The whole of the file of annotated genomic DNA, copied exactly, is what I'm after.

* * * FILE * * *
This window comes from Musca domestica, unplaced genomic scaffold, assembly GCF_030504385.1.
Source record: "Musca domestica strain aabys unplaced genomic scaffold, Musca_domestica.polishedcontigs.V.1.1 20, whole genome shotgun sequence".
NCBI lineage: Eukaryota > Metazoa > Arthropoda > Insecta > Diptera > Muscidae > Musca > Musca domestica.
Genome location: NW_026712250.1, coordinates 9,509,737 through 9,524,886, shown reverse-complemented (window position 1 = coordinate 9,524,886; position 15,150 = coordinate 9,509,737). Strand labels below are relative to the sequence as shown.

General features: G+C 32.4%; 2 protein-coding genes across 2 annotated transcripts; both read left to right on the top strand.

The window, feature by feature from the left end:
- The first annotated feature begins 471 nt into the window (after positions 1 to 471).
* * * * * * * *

This window comes from Musca domestica, unplaced genomic scaffold, assembly GCF_030504385.1.
Source record: "Musca domestica strain aabys unplaced genomic scaffold, Musca_domestica.polishedcontigs.V.1.1 20, whole genome shotgun sequence".
NCBI lineage: Eukaryota > Metazoa > Arthropoda > Insecta > Diptera > Muscidae > Musca > Musca domestica.
Genome location: NW_026712250.1, coordinates 9,509,737 through 9,524,886, shown reverse-complemented (window position 1 = coordinate 9,524,886; position 15,150 = coordinate 9,509,737). Strand labels below are relative to the sequence as shown.

General features: G+C 32.4%; 2 protein-coding genes across 2 annotated transcripts; both read left to right on the top strand.

The window, feature by feature from the left end:
- The first annotated feature begins 471 nt into the window (after positions 1 to 471).